Hey guys! I am (surprisingly) still alive, and I think I might start a journal series about my transition to college. Hopefully it will be interesting/ helpful to whoever may happen upon it. If not… then at least I think it will be helpful to me.
Last year, I felt like I was a part of an inhumane social experiment. For most people, senior year is your last year with all your friends in high school. For me, it was my first year to be homeschooled full time, making it my first year without my friends in high school.
Now, I did still have friends–good friends– but my friends have a nasty habit of moving to different continents and filling their schedules up, so there wasn’t a ton of interaction. I spent the vast majority of my waking moments hunched over my laptop in the corner of my room, trying to get through the work to finish the year.
But I made it through. More than that, I made it into Boston University, which I am told is an accomplishment. What exactly does this entail? Well, for one thing, I am going to be surrounded by people. A LOT of people. And these people– in general– have a different belief system than the one I grew up with. To say the very least.
As you can imagine, I feel as if I’m jumping from a freezer to a boiling hot vat. Okay, that’s an odd metaphor, but you get the idea. It’s a transition. For one year, I spent most of my time alone. Next year, I’m not sure I’ll hardly EVER be alone. For most of my life, I’ve lived in a very conservative, very religious community. Next year… that won’t so much be the case. That may be the biggest change.
Back home, the waters were easier to navigate. You read the Bible every day and never questioned it… or traditional interpretations of it. You never swore or used the Lord’s name in vain. You tried to date “the Godly way” (which usually meant kissing dating good-bye). You never talked about sexuality, and if you did, you referenced the Bible in every sentence. Men were men. Women were women. There was no in between, no changing.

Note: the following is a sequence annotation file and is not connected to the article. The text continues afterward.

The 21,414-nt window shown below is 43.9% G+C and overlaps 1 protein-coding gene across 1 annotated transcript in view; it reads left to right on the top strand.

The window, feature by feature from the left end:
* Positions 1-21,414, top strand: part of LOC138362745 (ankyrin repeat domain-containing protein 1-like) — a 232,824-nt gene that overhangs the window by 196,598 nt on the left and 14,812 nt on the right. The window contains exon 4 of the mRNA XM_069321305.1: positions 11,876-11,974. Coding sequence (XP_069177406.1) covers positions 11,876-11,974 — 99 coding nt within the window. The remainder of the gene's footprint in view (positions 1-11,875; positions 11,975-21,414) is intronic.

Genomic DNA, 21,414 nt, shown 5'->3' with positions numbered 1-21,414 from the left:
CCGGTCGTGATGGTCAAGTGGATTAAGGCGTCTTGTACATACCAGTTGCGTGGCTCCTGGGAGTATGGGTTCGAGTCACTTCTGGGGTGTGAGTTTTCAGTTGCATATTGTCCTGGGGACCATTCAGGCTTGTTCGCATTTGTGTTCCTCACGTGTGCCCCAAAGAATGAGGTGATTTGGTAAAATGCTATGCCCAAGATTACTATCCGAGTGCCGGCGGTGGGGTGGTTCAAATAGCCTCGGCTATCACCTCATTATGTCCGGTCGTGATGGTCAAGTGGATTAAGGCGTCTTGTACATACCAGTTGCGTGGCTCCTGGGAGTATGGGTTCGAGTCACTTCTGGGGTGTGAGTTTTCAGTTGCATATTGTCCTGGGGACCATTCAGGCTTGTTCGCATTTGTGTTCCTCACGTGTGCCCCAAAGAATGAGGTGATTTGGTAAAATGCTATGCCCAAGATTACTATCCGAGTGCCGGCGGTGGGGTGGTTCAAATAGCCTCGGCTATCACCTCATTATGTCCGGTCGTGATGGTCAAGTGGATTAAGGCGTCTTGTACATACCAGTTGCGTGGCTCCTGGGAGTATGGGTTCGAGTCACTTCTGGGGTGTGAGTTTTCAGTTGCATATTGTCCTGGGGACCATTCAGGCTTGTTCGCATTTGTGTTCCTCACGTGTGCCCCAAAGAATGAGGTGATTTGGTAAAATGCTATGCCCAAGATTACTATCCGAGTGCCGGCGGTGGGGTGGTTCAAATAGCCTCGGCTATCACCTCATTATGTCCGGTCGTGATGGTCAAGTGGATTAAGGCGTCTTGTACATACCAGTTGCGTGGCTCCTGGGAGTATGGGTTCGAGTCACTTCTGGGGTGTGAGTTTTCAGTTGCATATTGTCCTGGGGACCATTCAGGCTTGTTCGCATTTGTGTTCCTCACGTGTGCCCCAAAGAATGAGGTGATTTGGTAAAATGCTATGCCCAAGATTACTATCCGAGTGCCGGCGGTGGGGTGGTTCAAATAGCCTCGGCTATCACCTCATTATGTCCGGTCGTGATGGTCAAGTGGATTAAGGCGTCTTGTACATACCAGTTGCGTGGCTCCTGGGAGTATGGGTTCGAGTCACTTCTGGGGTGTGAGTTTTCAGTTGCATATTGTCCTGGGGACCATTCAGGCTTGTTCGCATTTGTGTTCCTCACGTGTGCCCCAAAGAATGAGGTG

Basically, there were several unspoken norms and rules you never challenged. If you did, people still loved you, but there were consequences. Everyone thought I was a wonderful person. Because I scarcely challenged the rules. Out loud.
In my head. I challenged all of them. Every last one.
The thing is, I learned the script. I knew what to say and when, what to believe. I knew the beliefs that would keep everyone happy with me. It was easy, and I played along.
Now I’m leaving that world, and I’m discovering something very important. My old social script is useless. Of course, I’d guessed that, but I didn’t guess that I wouldn’t have a script at all anymore. At a place like BU, where there are people from all sorts of religions, beliefs, and backgrounds, there is nothing you can say that will make them all happy. Maybe some statements will make most of them happy, but not all.
In this situation, I have a few options:
- I can stick to the old script, which I never completely liked and most of the people I come across in Boston REALLY won’t like. Scratch that plan.
- I can try really hard to find a new script at BU. I think I’ve already discussed why I don’t think this will work.
- I can find my own convictions and stick to them no matter who I offend. I like this plan best, even though it’s the hardest to execute.
So great. I’m going to construct my own system of morality. I have one… partially. See, throughout the process of searching through what I believe, I came across a monumental realization: growing up in the community I did, where morals were all but decided for you, it’s very hard to have convictions of your own.
That’s right. In a place infused with family values, strong religion, and unity of beliefs, personal convictions become an endangered species. Not extinct. Endangered.
Although I love the people I grew up with, sometimes I grew frustrated when they repeated their parents’ political beliefs verbatim when I asked who they would vote for. Or when they wouldn’t challenge a teacher on something wrong. Though the truth is, I did it, too.
Now it’s time to explore new morals, compare and contrast, and decide which beliefs are really mine. I’ve discovered a world out there where gender is non-binary, people evolved from monkeys, and inclusion is of upmost importance. I don’t know how much I agree and disagree with this world yet, but I’m going to find out.
I can see your eyes bugging out at the end of this, homeschoolers. 🙂 Wish me luck.